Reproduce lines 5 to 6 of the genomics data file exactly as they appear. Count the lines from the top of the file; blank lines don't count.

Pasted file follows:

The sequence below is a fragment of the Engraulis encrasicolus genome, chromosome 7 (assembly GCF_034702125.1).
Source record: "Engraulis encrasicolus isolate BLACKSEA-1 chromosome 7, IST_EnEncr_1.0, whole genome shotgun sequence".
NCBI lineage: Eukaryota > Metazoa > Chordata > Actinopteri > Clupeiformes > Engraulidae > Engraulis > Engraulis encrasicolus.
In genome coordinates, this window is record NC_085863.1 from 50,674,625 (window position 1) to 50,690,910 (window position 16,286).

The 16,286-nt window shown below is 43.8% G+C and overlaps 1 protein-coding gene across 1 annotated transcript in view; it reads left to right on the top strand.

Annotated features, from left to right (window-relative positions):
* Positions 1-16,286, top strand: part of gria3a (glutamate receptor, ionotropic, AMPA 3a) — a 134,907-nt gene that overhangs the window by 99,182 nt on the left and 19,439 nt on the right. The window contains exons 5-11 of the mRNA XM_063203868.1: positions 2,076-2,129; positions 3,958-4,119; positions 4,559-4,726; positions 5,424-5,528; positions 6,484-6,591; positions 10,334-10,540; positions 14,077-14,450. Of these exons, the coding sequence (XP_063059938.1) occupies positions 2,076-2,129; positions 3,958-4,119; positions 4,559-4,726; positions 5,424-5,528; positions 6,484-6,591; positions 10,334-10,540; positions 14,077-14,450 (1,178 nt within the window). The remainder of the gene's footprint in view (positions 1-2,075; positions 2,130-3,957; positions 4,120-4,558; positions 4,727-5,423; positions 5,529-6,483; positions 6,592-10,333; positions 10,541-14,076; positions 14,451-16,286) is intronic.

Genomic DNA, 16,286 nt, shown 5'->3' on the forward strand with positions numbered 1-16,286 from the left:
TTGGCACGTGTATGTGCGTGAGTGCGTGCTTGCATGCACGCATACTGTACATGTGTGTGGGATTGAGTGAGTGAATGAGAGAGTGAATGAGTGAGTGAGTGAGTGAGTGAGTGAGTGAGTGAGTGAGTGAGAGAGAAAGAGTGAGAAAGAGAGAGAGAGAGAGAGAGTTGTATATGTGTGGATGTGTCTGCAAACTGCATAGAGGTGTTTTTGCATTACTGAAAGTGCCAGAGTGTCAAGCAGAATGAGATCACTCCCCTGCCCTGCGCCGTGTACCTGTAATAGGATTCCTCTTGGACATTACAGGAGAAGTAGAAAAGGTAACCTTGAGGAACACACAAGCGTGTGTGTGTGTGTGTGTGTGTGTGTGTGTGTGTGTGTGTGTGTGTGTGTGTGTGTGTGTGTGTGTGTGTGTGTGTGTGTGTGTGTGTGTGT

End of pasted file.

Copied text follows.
The 16,286-nt window shown below is 43.8% G+C and overlaps 1 protein-coding gene across 1 annotated transcript in view; it reads left to right on the top strand.

Annotated features, from left to right (window-relative positions):